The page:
Suddenly, policymakers have been pushing to procure motels and hotels to house the unsheltered homeless to try to curb the spread of the virus. While this seems like a great idea, one has to wonder why the 13 years my brother spent on the streets in mortal and grave danger with no thought to his safety was ever addressed before in this manner? Only when the homeless population suddenly presents a possible effect on the general population do new ideas suddenly spring up with urgency, under the guise of helping a population at risk. And once this crisis abates, will the response to people with serious mental illness still be a priority or will they all sink back into obscurity once again?” 

Mental illness and COVID-19 behind bars    

Many family members have loved ones with a severe mental illness who are incarcerated in a local jail or prison. Due to their low sanitary conditions and confinement practices, correctional institutions are known  “ incubators and amplifiers of infectious diseases.    

If COVID-19 were to get into a correctional setting, the spread to other inmates and staff is almost inevitable. The chairman of the House judiciary committee recently sent a  letter  to the Department of Justice requesting information on their plans to address the health and safety of those in federal prisons. 

To prevent the spread of the virus, many correctional settings are implementing new policies to mitigate the risk. These include limiting recreational time for inmates and suspending visits from the public. Meaningful contact between inmates and loved ones is important to maintain connections and boost morale, not to mention the oversight and accountability family members can provide to correctional staff around the care and treatment of their loved ones.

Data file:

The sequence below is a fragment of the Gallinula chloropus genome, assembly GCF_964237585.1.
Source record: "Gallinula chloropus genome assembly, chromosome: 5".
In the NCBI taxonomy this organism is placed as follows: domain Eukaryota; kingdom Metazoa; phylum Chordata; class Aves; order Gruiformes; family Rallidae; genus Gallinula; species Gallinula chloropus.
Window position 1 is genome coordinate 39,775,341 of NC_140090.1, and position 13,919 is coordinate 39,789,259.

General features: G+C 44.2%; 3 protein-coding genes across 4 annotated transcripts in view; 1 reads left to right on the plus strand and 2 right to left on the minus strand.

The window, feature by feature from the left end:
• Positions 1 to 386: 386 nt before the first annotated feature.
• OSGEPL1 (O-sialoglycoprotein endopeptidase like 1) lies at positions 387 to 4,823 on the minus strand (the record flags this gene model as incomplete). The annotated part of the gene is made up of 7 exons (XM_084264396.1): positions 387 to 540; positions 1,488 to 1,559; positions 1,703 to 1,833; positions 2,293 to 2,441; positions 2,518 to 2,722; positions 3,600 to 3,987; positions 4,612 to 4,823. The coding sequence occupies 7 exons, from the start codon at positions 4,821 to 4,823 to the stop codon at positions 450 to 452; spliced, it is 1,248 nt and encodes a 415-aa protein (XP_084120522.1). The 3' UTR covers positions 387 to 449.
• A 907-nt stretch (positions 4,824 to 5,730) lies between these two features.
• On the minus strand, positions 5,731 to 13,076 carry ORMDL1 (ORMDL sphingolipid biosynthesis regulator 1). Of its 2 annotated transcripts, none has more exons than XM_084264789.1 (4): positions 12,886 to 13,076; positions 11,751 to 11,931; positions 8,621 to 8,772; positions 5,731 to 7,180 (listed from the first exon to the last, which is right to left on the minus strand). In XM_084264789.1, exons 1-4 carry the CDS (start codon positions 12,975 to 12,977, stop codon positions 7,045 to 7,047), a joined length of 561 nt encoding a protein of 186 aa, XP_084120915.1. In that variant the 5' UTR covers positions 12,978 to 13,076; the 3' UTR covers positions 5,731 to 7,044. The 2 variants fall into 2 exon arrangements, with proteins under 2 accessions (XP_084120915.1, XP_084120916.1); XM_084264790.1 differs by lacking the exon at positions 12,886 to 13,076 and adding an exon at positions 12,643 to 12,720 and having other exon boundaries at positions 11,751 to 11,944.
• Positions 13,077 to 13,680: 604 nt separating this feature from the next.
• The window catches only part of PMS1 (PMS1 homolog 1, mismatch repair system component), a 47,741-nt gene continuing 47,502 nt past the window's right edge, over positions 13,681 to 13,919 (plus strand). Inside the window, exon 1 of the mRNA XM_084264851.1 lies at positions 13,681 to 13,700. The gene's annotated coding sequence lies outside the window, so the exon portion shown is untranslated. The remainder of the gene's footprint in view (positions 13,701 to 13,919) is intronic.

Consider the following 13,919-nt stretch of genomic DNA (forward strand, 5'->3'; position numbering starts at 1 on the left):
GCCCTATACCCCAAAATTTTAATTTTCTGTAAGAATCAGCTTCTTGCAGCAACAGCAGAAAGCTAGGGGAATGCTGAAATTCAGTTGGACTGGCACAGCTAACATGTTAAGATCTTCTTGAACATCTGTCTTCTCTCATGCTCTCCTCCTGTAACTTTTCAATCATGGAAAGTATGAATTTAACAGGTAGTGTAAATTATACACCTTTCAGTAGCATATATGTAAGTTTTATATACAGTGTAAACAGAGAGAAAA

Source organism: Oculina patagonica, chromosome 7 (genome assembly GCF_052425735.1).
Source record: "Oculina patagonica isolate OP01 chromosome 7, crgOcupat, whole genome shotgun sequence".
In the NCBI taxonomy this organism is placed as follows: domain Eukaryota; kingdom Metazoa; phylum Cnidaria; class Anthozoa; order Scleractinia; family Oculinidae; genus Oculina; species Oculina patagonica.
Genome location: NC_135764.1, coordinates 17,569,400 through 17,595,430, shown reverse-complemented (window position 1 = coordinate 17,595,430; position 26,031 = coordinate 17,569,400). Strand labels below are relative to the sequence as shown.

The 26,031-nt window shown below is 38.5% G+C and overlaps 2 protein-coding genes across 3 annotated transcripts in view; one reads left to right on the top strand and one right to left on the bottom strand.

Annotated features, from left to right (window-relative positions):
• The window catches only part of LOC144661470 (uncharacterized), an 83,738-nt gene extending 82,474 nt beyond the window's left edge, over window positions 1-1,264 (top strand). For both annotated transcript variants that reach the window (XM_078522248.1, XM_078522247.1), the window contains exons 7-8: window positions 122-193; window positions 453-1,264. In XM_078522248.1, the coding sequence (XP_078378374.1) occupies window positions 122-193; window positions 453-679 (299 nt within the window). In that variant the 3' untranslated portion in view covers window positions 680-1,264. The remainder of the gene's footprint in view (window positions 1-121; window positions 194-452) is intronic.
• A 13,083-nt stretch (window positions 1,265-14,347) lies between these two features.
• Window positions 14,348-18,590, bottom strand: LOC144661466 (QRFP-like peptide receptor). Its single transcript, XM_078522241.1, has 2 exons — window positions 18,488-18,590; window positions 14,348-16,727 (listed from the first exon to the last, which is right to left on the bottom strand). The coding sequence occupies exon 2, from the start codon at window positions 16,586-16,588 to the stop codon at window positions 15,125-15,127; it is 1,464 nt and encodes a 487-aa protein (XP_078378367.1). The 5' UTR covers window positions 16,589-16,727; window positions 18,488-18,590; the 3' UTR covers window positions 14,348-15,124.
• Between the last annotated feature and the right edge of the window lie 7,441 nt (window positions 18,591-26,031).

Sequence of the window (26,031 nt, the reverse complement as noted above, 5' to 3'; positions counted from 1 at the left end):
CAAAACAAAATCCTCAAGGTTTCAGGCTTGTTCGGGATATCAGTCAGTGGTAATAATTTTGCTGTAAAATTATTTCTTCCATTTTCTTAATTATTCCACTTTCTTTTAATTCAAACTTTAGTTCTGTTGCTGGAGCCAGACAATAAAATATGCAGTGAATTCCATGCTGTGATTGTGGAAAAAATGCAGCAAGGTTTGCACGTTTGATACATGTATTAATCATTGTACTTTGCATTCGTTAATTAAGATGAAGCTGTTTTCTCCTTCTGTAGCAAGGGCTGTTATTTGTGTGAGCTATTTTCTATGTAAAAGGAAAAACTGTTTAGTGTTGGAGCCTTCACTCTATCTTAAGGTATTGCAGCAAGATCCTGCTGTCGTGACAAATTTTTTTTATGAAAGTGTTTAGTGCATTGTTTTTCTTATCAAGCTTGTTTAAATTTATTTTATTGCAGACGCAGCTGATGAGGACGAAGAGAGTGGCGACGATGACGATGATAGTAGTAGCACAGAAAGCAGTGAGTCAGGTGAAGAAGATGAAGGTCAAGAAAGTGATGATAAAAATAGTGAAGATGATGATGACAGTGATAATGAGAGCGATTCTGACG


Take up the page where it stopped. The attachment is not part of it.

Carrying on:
Advocates are seeking increased telephone access and video conferencing with loved ones who are incarcerated. For more information, see  here .   


Inpatient psychiatric care 

Inpatient psychiatric hospitals are also limiting visitors in attempts to prevent the transmission of the virus to patients. A family member below shares her story: 

“My family member has been in an inpatient hospital since July 2019. Last week, due to COVID 19 concerns, visiting is no longer allowed. A patient they received was exposed to someone with the virus in the ER. So far, she’s not showing symptoms. 

There are no visits. They are not accepting new patients and not discharging patients who no longer meet inpatient criteria. Most are happy to stay since they’re homeless and it’s been raining. 

My family member calls me each day to see if I’m visiting. Each day I tell him visits are not allowed, due to a bad cold going around. I say they want to protect the patients. He doesn’t retain or understand that information. 

It’s so hard. Not having family contact makes the distance seem so much more. I worry that staff will talk about the deaths and contribute to paranoia in the patients. I worry that he’ll be exposed.” 

We are all a community and must take care of our most vulnerable. Please take care of yourself, your loved ones, and those around you. Wishing everyone good health,  

Elizabeth Sinclair Hancq

Director of Research 

Treatment Advocacy Center 


Coronavirus disease 2019 (COVID-19) is a respiratory illness caused by a novel coronavirus called severe acute respiratory syndrome (SARS)-Cov2. The virus was first identified in December 2019 and has now become a global pandemic.  

Because it is a respiratory illness, symptoms include a fever, dry cough, and shortness of breath. Although many people may show no symptoms or experience mild symptoms and recover at home, some require hospitalization and others may require intensive respiratory interventions such as a ventilator to assist with breathing. Throughout the world as of this morning, there are more than 8,000 reported deaths due to the virus and more than 200,000 cases, although due to testing restrictions that number is likely an underestimate.  

Although there are many unknowns as to who may die as a result of the virus, as reported by  The   New York Times ,   there are some factors known to put an individual at risk. These include older age, also having another illness that weakens the immune system such as cancer, a reduced lung capacity, unsanitary conditions, or not having access to needed health interventions.